• thinking about reducing our waste, and the unnecessary
  • questioning the message we are trying to convey 
  • pondering about the maintenance and end of life of the products we create...

(just some examples)

since I am using very nice materials, making everything BY HAND (with the help of a mecanical/not elecrical machine), 
to make what I hope will be some beautifull works of art that will both be WORN and EXhibited, are NOT "TRENDY" and will thus last a LIFETIME...
I think it will be okay to use some [non hazardous, non toxic, non chrome, low impact, heavy-metal free ACID dyesm that conform to the Organic Trade Association's Standards x Organic Fiber processing] that I found through ETSY: 
Greener ShadesTM

any comments???

coming to terms with DYE-ing

I know one cannot believe eveything the world wide web provides, but in my efforts to work in a more sustainable/ethically responsible way, most of my accessible re-sources are online.
After several  failed attempts to dye my organic cotton and muesling free wool- knit swatches using natural materials (spinach, tumerric and curry spices, coffee) I think its time to admit that they are not going to provide me with the colors I'm needing for THIS specific project.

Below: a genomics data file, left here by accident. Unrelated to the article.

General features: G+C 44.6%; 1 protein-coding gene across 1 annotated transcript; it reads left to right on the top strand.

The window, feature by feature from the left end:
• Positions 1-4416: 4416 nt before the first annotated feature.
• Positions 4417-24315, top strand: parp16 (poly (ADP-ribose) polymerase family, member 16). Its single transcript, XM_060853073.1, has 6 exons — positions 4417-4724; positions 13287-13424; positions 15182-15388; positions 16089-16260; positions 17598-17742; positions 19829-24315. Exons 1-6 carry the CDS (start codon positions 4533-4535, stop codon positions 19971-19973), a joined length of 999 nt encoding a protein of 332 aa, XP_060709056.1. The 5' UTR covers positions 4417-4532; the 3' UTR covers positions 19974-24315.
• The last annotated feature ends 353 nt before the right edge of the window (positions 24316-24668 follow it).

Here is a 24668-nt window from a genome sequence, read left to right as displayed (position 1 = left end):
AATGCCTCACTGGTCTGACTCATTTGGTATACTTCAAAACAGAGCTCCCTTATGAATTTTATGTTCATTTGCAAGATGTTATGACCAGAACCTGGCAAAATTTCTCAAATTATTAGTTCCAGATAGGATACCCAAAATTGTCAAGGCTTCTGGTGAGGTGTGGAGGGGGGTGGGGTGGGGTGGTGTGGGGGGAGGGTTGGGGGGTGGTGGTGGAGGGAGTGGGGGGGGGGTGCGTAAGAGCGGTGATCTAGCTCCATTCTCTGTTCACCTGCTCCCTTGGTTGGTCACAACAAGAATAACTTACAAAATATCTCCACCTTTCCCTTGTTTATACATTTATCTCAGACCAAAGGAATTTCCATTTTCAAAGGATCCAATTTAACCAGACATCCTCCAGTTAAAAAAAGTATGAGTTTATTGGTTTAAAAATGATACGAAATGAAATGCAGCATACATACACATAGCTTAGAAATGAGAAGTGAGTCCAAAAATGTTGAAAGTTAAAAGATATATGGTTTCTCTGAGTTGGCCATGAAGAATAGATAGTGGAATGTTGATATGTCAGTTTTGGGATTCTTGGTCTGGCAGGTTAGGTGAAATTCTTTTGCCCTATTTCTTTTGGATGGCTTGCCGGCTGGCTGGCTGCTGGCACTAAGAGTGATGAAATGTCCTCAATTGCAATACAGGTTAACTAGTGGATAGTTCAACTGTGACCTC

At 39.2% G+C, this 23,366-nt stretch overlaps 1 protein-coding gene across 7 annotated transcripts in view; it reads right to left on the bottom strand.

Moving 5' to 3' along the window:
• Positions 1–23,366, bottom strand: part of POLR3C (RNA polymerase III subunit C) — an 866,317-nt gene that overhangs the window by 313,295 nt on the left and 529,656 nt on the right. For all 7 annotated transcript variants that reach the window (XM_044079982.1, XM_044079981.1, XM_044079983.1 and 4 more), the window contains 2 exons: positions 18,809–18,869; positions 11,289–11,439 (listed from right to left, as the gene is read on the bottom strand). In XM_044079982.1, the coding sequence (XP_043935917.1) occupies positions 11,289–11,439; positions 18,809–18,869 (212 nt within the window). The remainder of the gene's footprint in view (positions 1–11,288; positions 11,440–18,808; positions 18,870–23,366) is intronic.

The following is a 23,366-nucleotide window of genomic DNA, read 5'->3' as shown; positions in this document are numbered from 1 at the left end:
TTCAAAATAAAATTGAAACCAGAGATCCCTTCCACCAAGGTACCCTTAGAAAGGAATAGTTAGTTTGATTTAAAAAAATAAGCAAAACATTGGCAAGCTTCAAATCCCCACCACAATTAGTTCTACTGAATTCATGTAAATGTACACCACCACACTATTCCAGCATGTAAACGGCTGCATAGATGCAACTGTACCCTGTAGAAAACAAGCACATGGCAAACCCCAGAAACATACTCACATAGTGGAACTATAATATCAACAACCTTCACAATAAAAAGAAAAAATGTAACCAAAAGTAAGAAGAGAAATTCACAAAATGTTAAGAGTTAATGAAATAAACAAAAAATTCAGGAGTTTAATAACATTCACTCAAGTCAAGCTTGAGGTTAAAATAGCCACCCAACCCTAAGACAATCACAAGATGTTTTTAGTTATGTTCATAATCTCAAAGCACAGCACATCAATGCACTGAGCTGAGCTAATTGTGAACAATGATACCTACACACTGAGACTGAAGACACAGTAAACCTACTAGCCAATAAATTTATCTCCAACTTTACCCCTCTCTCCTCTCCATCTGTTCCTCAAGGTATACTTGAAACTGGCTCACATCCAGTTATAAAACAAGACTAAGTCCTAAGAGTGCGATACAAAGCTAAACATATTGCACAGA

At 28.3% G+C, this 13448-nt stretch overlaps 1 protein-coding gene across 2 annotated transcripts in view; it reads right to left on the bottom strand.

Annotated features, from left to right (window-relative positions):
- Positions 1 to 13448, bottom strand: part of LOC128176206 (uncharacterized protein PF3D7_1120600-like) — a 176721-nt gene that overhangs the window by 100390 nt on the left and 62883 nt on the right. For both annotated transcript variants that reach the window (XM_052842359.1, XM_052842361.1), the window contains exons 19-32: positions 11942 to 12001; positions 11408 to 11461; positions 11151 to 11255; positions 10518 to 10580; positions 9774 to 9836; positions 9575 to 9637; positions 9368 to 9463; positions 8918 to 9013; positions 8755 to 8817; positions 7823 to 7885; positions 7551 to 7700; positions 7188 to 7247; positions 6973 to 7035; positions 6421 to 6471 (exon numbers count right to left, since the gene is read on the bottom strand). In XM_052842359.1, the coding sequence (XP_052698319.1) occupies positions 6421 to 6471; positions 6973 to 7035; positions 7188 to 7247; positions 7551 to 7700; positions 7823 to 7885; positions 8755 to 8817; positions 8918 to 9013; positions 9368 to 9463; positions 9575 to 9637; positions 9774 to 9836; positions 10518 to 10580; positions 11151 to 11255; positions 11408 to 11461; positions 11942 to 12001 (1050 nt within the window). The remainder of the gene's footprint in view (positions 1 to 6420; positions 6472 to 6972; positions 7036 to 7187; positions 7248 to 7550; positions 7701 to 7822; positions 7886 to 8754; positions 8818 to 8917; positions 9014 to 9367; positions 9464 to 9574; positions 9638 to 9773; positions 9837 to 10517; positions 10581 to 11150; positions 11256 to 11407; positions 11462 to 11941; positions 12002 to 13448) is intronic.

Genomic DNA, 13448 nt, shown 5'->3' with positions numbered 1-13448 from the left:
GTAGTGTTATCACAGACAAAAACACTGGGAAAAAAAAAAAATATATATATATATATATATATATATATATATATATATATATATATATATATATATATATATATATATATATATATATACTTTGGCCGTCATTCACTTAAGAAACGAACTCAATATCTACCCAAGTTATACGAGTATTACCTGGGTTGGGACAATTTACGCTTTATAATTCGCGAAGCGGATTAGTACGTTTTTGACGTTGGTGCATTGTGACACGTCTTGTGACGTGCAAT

[The curry spice gives a beautiful INTENSE mustard color that I will definitely play with in a near future-despite the pungent "spice" scent it leaves behind. My roommate said it was a bit overwelming-aka:not pleasant-!]
so... I'm off to finding other possibilities within the "environmentally-friendly" realm. 
I've started looking up "low impact dyes" and according to kidbean.com: 

Low-impact dyes are petroleum-based, synthetic dyes with a higher than average absorption rate (70%-80%, depending on the color). This means less water is required in the rinse process and less dye runs off in the water; therefore, the dyes have a lower impact on the environment. Low-impact dyes also typically do not contain heavy metals (like chrome, copper and zinc), nor do they require toxic chemical mordants to fix them to the fiber. 

Even though they are made from synthetic materials, low-impact dyes are generally considered eco-friendly and often preferable to natural dyes because: